Sunday, March 14, 2010

DPJ sees weapon of mass persuasion in LDP support of Iraq

Offense is the best defense, as the DPJ is learning from the LDP's playbook.

The "lies" of the 50-odd years of Japan's Liberal Democratic Party rule remain a popular topic for DPJ lawmakers. In part, the Democratic Party of Japan came into power rightfully promising to pursue the issue of a democratic government’s transparency. But the temptation to keep alive the memory of “LDP perfidy” in front of the voters has been hard for the party to resist, particularly with the Hatoyama cabinet’s popularity sharply eroding in the polls.

Last week, the establishment of an investigatory panel to examine recent LDP foreign and security policy decisions, followed the conclusion of one confirming old state secrets and deals with the United States. This time the focus is the Koizumi government’s decision to send troops to Iraq in support Washington’s request for “boots on the ground.”

At the same time, poll numbers here have continued to show that public support for the Hatoyama Cabinet is rapidly eroding and now in the 30-40% range. The Asahi reports that Cabinet support now at 37%, and may soon slip below 30%, traditionally a danger zone for previous governments that soon toppled afterward. Jiji Press surveys find support at 30.9 pct in March, down 4.8 percentage points from the previous month. The disapproval rate rose 3.8 points to 48.5%, according to the Jiji poll released on March 12th. Public support for the Hatoyama cabinet has dropped to half the level when it took office September 16,, 2008.

On Tuesday, March 9, a Hatoyama government panel released its
report confirming the existence of a secret Cold War deal allowing the transit of nuclear-armed US vessels through its ports. This ended decades of official denial, although the existence of the pact was an open secret since the U.S. government had declassified relevant documents years ago, and a number of scholarly works on the subject have since been written. (See also Nautilus report, Japan Under the US Nuclear Umbrella.)

The panel also confirmed the existence of other pacts, more like memorandums of understanding, relating to the use of US military bases in Okinawa in the case of an emergency on the Korean peninsula and to the cost of the 1972 reversion of Okinawa from US to Japanese control. For historical reasons, it was important for Japan to search its archives for documents comparable to the ones in the US long ago released to the public.

Foreign Minister Okada’s explanation of the investigative process as historical and not political have helped, but the strong image left behind from the DPJ’s campaign rhetoric and subsequent charges against the LDP is that previous governments deliberately lied to the public about something they knew to be true.

A new phase of LDP bashing may now be about to start. On March 13, NHK TV reported that Upper House DPJ lawmakers launched a working group in the party’s policy deliberative council (seisaku shingikai) to probe into the propriety of Prime Minister Junichiro Koizumi’s decision following the initial ending of US-led military actions in Iraq to support the reconstruction of that country by sending Self-Defense Forces.

The Ground Self-Defense Force sent troops to Samawah, Iraq for local-assistance projects, such as repairs and water-supply purification, and an Air Self-Defense Force was sent to Kuwait to airlift goods and personnel, mainly US troops, into Baghdad. Both efforts ended in 2008 without casualties or incidents.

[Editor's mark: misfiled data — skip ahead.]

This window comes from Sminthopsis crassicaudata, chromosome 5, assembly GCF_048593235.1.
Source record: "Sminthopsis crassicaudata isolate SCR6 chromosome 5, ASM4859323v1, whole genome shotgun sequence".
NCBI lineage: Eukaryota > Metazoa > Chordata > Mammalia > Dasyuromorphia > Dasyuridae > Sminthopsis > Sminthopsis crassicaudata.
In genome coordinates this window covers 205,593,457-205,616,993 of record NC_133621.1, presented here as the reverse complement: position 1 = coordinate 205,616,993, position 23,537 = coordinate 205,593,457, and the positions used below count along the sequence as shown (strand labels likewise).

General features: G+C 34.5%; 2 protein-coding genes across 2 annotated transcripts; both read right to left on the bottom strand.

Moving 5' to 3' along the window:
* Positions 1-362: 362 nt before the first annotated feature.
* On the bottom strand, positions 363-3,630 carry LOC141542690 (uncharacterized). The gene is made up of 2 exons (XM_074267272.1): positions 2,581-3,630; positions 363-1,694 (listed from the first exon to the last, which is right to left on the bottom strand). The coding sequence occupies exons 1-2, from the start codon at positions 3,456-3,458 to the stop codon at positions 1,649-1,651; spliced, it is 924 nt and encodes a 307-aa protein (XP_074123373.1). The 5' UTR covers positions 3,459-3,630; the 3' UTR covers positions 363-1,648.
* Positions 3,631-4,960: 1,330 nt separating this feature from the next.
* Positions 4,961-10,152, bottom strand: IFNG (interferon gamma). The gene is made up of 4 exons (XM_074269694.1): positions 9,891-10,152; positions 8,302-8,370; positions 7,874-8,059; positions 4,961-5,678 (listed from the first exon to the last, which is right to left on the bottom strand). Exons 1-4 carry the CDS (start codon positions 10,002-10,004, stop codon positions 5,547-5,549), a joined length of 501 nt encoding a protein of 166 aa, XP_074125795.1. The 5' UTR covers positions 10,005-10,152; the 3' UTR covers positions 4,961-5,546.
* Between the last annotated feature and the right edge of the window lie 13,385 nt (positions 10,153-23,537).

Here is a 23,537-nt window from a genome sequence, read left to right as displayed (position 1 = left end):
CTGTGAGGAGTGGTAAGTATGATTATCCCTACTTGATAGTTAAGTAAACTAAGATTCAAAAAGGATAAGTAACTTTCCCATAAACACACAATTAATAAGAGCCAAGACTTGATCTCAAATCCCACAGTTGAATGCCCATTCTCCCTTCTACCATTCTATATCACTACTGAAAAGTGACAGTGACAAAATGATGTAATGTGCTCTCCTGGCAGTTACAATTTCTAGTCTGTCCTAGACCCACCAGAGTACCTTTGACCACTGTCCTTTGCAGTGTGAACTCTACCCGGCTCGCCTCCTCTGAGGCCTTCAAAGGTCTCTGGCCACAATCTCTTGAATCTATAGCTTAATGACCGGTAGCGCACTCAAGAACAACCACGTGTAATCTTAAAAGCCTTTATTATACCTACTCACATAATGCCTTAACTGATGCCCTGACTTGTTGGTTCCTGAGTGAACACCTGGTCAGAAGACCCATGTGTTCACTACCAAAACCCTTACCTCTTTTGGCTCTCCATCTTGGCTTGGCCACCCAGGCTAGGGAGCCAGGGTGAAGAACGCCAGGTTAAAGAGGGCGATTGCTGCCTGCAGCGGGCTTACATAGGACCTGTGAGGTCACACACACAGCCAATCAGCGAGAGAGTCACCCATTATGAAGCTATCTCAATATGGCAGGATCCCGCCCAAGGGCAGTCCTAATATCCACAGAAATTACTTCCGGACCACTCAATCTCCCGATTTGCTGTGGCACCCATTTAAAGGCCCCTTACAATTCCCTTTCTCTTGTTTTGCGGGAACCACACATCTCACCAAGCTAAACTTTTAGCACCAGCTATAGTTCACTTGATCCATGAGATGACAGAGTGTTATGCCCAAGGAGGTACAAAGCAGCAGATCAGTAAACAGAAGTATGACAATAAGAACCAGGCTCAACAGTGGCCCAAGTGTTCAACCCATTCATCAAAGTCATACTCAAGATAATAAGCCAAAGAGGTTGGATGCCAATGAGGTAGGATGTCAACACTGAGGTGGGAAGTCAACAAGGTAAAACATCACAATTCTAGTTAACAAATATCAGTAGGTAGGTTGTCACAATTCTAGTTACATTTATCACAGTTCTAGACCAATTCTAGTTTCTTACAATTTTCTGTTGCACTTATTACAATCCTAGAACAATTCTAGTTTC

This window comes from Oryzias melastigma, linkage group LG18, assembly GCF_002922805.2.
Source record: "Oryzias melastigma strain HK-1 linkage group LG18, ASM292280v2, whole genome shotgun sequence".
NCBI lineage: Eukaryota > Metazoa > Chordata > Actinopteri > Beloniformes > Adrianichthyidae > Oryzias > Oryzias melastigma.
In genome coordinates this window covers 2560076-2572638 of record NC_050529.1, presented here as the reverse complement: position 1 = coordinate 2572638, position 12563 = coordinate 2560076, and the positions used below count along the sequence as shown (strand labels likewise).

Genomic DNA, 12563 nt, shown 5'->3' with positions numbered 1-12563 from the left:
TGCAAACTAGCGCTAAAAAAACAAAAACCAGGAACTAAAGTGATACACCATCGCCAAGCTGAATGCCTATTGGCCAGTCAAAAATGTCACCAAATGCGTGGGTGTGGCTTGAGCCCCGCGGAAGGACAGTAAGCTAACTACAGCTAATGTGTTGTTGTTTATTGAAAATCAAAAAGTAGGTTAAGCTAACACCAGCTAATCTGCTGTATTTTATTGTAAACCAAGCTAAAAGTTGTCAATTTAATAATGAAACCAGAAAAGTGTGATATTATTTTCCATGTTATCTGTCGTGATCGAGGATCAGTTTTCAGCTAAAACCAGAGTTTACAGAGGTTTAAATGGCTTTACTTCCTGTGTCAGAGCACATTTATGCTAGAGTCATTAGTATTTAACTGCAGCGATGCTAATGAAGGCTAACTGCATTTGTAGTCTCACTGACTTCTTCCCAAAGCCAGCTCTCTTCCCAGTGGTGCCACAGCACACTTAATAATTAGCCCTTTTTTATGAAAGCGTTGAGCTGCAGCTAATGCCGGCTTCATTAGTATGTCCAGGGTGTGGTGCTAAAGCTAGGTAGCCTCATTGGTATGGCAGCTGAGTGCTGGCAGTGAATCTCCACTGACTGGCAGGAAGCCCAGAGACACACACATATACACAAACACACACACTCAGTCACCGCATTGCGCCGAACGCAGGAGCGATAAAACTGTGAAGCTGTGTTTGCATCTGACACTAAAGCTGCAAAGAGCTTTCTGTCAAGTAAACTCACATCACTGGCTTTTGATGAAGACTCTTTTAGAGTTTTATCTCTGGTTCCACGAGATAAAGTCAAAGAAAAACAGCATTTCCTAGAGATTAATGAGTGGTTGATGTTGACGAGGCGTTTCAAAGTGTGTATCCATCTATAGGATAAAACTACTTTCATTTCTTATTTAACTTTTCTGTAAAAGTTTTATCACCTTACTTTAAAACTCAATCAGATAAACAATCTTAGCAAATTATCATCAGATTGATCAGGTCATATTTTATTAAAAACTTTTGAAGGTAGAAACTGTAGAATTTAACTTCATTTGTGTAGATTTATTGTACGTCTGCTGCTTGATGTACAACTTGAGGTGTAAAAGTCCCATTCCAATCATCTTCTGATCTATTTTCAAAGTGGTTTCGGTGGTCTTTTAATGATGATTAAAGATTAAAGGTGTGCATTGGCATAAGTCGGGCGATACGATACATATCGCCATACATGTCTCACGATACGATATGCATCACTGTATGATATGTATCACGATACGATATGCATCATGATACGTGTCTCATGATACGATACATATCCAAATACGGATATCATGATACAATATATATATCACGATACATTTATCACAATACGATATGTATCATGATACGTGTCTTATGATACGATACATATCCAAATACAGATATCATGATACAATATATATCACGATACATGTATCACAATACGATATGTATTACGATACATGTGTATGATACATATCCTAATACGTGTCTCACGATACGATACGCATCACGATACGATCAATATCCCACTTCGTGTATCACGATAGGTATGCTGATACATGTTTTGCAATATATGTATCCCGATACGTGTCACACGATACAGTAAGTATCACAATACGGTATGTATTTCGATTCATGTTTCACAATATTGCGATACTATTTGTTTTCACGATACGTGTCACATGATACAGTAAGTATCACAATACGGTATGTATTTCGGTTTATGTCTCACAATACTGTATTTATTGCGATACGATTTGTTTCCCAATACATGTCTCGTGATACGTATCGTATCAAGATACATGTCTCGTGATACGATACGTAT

The legislator’s panel was formed, according to NHK, because of deep doubts about the Constitutional legality of the SDF missions in Iraq. The SDF was sent under a
2003 Special Measures Law for Iraq ordered by Koizumi. The Cabinet Legislation Bureau, the government's constitutional watchdog, never challenged the law.

One of the reasons then cited for Japan's supporting the war was the alleged presence of weapons of mass destruction, later proven untrue due to false intelligence reports. The DPJ would like to prove that justification for the missions based on such assumptions was improper. The panel will summon experts, as well as relevant officials from the Foreign and Defense ministries to present their views of the decision-making process and rationale.

Foreign Minister Katsuya Okada may have prompted the formation of the panel on March 10 when asked in the Diet about Koizumi's decision to send troops. He responded “I am keenly aware that he too easily made the decision, and I would like at some point to look comprehensively into how the government was involved, for the sake of the future.”

With the conclusion of the Hatoyama government's probe into secret nuclear pacts between Japan and the US coinciding with a decline of voter confidence in the ruling DPJ, the need to discredit the LDP remains. The logic in the DPJ seems to be that voters still need to be reminded as to how the LDP treated them with condescension and contempt.

The Koizumi decisions on supporting Iraq’s reconstruction by sending troops, never popular with the public but tolerated, appear to be a good new way to again beat up on the LDP.

Dr. William Brooks
APP Senior Fellow

Ms. Mindy Kotler
APP Director

Photo: President Richard Nixon and Japanese Prime Minister Eisaku Sato meeting at the Western White House in San Clemente, California in January 1972. Nixon and Sato worked out the final details of the Okinawa reversion agreement during these meetings. [Source: Collection RN-WHPO: White House Photo Office Collection (Nixon Administration), 01/20/1969 - 08/09/1974; Richard Nixon Library - College Park, College Park, MD]

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